Home >> Encyclopedia Americana, Volume 8 >> Curzon to Danbury >> Dampier

Dampier

voyage and world

DAMPIER, William, English navigator: b. East Coker Somerset, June 1652; d. Lon don, March 1715. In 1673 he served in the Dutch War and subsequently engaged in a band of privateers, as they called themselves, although in reality pirates, with whom he roved on the Peruvian coasts. Dampier, wishing to obtain some knowledge of the northern coast of Mex ico, joined the crew of Captain Swan, who cruised in the hopes of meeting the annual royal Manila ship, which, however, escaped them. Swan and Dampier were resolved to steer for the East Indies and they accordingly crossed the Pacific and after various adventures Dampier and others were left ashore on Nicobar Island. After making several 'trading voyages in the Eastern seas he entered as a gunner in the fort at Bencoolen. Upon this coast he remained until 1691, when he -found means to return home. In 1697 he published an account of his voyage round the world, which had a great success and was supplemented by a second volume in 1699. He now obtained command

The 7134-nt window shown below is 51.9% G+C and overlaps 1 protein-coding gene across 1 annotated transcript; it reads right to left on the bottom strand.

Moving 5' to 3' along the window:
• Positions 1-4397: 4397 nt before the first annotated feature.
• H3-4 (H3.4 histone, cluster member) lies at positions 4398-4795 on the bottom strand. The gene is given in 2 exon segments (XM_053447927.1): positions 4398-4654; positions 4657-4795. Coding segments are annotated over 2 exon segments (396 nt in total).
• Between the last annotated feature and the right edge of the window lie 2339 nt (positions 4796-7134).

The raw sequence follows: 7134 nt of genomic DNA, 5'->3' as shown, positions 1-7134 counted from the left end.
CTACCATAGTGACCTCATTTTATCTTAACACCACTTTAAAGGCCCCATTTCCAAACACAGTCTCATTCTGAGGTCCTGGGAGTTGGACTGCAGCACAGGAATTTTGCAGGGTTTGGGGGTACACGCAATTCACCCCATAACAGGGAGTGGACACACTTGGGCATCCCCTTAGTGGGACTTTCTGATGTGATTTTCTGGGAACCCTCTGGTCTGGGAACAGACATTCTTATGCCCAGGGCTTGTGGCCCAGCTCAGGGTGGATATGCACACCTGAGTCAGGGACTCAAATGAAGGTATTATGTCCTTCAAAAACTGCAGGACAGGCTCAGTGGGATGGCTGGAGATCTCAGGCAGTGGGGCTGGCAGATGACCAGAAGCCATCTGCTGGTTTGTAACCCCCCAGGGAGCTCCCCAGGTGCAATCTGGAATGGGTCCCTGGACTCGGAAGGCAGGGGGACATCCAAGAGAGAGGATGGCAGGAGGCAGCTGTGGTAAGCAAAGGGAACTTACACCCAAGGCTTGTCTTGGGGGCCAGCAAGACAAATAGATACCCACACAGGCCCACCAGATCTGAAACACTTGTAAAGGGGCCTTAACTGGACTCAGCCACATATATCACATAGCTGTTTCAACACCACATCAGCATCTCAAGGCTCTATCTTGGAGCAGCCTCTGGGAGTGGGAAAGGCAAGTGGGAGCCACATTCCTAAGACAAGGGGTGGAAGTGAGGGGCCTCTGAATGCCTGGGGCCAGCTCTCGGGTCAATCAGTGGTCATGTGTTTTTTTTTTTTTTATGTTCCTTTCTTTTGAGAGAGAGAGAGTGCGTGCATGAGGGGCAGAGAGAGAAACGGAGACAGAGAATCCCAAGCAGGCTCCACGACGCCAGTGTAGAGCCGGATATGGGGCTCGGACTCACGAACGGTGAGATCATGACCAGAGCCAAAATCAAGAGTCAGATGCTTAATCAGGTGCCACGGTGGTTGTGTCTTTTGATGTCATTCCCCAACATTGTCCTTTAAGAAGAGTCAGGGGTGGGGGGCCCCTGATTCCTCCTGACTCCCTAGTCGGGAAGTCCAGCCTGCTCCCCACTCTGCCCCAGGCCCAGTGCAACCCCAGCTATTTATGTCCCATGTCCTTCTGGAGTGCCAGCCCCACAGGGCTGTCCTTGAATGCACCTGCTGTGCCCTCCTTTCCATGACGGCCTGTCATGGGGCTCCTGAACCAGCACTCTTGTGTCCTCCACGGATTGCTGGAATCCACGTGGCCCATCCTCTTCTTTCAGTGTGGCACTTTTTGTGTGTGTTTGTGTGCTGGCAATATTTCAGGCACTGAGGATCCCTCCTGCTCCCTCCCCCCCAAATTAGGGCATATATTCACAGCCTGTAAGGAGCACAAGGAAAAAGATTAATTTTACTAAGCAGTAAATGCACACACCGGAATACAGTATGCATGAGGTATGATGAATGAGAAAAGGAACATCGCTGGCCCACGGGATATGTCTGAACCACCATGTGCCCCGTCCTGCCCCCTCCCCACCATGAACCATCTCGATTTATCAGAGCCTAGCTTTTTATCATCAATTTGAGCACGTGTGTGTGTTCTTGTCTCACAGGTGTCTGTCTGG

of a ship in the king's service fitted out for a voyage of discovery. In this he made import ant explorations on the coasts of Australia and Neu; Guinea, giving his name to Dampier Archipelago and Strait. His last two trips around the world 1703-07 and 1708-11 were commercial enterprises. Dampier's writings in clude 'A Voyage Round the World) (1697) ; 'A Discourse of Winds) (1609) , 'Vindication of the Voyage to the South (1707); (Voy ages to the Bay of Campeachy' (1729). They bear all the marks of fidelity; and the nautical remarks display much professional and even philosophical knowledge. His observations on natural objects are also extremely dear and particular.